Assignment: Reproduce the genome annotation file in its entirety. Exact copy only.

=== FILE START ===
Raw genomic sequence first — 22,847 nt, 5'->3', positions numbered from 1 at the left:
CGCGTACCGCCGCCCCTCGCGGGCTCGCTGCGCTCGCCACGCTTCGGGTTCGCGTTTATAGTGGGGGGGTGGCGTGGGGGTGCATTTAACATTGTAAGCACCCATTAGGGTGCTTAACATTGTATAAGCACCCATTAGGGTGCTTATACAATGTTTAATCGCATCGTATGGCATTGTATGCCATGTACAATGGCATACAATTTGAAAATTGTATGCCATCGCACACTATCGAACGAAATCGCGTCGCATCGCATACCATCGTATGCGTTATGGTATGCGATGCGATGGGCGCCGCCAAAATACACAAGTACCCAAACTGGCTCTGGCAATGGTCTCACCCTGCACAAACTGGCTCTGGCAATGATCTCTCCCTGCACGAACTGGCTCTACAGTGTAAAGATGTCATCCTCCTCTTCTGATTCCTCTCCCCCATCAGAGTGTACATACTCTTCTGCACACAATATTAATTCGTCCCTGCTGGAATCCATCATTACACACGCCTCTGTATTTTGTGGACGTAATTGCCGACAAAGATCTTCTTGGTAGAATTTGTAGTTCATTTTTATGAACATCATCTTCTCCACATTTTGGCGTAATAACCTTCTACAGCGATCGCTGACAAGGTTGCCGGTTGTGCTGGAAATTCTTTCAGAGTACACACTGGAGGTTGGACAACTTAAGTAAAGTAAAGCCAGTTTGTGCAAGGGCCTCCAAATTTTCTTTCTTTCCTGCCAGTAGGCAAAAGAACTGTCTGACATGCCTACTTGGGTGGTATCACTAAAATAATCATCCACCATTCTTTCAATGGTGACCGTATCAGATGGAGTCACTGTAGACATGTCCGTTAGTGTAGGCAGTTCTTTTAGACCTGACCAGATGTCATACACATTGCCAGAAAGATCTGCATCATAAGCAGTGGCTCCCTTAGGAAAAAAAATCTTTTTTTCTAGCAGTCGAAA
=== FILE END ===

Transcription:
Raw genomic sequence first — 22,847 nt, 5'->3', positions numbered from 1 at the left:
CGCGTACCGCCGCCCCTCGCGGGCTCGCTGCGCTCGCCACGCTTCGGGTTCGCGTTTATAGTGGGGGGGTGGCGTGGGGGTGCATTTAACATTGTAAGCACCCATTAGGGTGCTTAACATTGTATAAGCACCCATTAGGGTGCTTATACAATGTTTAATCGCATCGTATGGCATTGTATGCCATGTACAATGGCATACAATTTGAAAATTGTATGCCATCGCACACTATCGAACGAAATCGCGTCGCATCGCATACCATCGTATGCGTTATGGTATGCGATGCGATGGGCGCCGCCAAAATACACAAGTACCCAAACTGGCTCTGGCAATGGTCTCACCCTGCACAAACTGGCTCTGGCAATGATCTCTCCCTGCACGAACTGGCTCTACAGTGTAAAGATGTCATCCTCCTCTTCTGATTCCTCTCCCCCATCAGAGTGTACATACTCTTCTGCACACAATATTAATTCGTCCCTGCTGGAATCCATCATTACACACGCCTCTGTATTTTGTGGACGTAATTGCCGACAAAGATCTTCTTGGTAGAATTTGTAGTTCATTTTTATGAACATCATCTTCTCCACATTTTGGCGTAATAACCTTCTACAGCGATCGCTGACAAGGTTGCCGGTTGTGCTGGAAATTCTTTCAGAGTACACACTGGAGGTTGGACAACTTAAGTAAAGTAAAGCCAGTTTGTGCAAGGGCCTCCAAATTTTCTTTCTTTCCTGCCAGTAGGCAAAAGAACTGTCTGACATGCCTACTTGGGTGGTATCACTAAAATAATCATCCACCATTCTTTCAATGGTGACCGTATCAGATGGAGTCACTGTAGACATGTCCGTTAGTGTAGGCAGTTCTTTTAGACCTGACCAGATGTCATACACATTGCCAGAAAGATCTGCATCATAAGCAGTGGCTCCCTTAGGAAAAAAAATCTTTTTTTCTAGCAGTCGAAA